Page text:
If we find at least one “Pending” status, we then open the web pages and start the checks. The same best practices which are used in developing a testing automation framework can be used in an RPA workflow/flowchart, IE: keeping functions fairly simple and easy to read, adding comments and explicit names for each step, small and reusable functions, avoiding duplicate code and so on.
If we “type” the address (simulating keyboard input, not just string insertion, thanks to the various input types available in UiPath) in a new tab and then click the Go button, we simulate a real person and the Captcha doesn’t appear. But in case of this behavior changes, we also look for the Captcha element each time we refresh the MFinante page and we prompt a dialogue box if it’s present, pausing the process until the Captcha text is inserted. In case the Robot is placed inside a VM, we could send an email notification when it appears, so any team member could reply to it.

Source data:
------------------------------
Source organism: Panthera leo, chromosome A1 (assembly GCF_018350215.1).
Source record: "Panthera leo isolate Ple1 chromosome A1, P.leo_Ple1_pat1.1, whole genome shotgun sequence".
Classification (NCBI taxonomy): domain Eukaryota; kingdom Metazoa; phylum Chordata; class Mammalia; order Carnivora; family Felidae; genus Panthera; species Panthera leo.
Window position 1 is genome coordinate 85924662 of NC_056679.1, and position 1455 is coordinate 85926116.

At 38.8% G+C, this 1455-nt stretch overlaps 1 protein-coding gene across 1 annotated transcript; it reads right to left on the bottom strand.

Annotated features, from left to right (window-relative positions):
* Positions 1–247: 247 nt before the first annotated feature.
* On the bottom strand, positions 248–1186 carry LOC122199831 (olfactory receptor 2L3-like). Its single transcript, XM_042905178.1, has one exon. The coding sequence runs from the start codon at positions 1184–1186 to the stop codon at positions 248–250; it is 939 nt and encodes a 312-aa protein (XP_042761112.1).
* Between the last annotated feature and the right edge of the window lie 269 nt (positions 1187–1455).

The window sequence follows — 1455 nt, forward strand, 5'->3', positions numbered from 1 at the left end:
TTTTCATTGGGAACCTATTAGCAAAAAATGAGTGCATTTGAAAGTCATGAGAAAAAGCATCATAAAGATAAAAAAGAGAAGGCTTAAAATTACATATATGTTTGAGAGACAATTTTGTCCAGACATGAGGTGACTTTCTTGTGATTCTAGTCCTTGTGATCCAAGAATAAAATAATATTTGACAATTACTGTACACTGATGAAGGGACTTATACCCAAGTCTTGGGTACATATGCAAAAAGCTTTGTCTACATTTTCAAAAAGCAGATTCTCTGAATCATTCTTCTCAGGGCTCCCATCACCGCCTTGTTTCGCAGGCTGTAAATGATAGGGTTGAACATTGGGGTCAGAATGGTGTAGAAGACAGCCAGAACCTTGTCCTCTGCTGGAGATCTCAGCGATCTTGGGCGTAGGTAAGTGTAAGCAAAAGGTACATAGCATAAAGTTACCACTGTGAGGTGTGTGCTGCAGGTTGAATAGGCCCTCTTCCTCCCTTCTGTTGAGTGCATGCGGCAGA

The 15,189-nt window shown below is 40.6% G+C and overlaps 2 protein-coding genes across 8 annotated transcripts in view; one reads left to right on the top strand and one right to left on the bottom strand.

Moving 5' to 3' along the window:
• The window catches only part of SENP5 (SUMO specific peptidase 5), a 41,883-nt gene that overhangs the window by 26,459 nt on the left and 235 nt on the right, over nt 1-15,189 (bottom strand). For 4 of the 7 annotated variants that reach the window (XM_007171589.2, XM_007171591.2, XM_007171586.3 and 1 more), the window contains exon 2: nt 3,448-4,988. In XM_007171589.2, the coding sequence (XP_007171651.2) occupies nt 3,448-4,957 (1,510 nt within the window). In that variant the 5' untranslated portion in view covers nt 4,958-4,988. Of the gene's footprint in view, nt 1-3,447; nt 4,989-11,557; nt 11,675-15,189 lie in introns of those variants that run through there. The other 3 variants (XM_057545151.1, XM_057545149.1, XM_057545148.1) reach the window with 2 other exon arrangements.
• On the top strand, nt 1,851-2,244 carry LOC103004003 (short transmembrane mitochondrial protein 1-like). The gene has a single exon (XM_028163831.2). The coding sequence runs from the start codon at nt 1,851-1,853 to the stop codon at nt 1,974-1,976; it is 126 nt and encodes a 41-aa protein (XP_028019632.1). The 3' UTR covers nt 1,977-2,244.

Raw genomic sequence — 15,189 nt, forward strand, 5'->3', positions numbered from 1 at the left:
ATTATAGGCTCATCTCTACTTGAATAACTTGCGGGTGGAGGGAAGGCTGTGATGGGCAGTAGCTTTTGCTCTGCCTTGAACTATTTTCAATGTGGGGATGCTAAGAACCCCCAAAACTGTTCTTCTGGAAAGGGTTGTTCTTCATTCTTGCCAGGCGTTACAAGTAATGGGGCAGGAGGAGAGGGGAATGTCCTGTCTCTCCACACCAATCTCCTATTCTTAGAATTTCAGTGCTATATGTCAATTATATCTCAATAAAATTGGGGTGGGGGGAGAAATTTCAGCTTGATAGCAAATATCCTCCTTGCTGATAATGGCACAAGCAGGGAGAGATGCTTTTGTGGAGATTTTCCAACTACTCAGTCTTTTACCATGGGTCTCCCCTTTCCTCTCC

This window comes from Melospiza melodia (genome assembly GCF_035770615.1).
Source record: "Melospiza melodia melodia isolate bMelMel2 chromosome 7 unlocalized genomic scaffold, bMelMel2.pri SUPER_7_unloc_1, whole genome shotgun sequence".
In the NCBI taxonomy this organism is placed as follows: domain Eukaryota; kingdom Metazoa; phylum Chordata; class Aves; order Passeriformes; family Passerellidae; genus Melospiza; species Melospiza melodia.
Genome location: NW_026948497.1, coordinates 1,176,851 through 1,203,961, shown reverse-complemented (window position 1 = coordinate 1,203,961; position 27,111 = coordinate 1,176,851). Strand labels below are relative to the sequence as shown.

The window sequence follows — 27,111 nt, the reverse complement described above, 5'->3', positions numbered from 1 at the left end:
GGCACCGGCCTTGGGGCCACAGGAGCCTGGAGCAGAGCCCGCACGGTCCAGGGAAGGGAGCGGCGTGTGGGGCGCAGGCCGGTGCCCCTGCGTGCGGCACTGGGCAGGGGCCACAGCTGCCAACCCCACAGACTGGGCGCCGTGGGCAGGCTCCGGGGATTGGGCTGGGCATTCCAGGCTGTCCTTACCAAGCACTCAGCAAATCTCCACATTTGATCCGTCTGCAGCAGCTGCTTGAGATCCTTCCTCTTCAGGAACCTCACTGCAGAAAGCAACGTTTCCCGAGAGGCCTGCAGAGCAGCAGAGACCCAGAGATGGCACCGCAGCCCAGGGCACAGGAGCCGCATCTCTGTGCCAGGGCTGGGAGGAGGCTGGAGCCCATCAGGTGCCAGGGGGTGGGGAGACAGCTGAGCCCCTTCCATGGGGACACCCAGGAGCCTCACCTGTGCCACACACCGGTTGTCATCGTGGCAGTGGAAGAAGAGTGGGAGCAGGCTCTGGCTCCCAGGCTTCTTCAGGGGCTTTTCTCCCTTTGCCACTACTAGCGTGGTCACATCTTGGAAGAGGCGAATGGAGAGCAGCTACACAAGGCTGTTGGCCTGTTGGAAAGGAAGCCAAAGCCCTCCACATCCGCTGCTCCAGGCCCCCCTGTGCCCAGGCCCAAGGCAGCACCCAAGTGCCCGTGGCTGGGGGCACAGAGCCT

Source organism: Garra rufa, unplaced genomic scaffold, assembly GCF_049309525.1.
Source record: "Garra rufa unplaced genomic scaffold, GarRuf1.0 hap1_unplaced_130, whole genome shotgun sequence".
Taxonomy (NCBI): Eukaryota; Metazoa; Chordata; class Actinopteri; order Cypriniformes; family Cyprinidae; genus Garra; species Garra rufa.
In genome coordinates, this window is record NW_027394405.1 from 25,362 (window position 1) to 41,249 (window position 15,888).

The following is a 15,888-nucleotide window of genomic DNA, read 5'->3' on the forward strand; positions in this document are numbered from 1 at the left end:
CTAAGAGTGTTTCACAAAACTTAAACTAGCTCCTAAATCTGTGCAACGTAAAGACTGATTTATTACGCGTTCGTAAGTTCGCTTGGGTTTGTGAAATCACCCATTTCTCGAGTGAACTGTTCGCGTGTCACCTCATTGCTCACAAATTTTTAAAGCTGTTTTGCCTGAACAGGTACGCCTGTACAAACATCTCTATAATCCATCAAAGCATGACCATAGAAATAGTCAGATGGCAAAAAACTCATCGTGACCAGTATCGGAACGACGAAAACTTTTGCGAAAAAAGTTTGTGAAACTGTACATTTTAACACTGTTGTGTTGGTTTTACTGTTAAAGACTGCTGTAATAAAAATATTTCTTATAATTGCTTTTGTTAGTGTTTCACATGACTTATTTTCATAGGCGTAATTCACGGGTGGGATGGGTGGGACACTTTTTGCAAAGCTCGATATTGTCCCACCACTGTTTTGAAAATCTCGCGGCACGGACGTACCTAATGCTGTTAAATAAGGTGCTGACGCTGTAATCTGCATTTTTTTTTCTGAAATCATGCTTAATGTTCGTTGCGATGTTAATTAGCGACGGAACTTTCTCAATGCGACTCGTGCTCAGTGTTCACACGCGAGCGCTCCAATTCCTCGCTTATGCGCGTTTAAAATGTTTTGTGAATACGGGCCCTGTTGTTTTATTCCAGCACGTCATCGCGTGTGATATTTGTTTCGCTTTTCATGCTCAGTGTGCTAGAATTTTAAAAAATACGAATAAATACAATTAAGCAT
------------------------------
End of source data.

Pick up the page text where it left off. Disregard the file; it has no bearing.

Since we started the browser pages in a different workflow, we begin the ONRC Checks workflow by checking if the page is opened. If not, we open it from that workflow. If it’s present, we click on its specific browser tab. After that, we refresh the tab and check the login status. If it’s required, the robot logins on the page using the account and password supplied by the config.json file, since this version is meant for local machine use. If the process is directed via the Orchestrator platform, more secured user account data can be implemented. We’ve used this approach to each individual can set his specific account without needing to sort through the robot itself, he just needs to edit the .json information.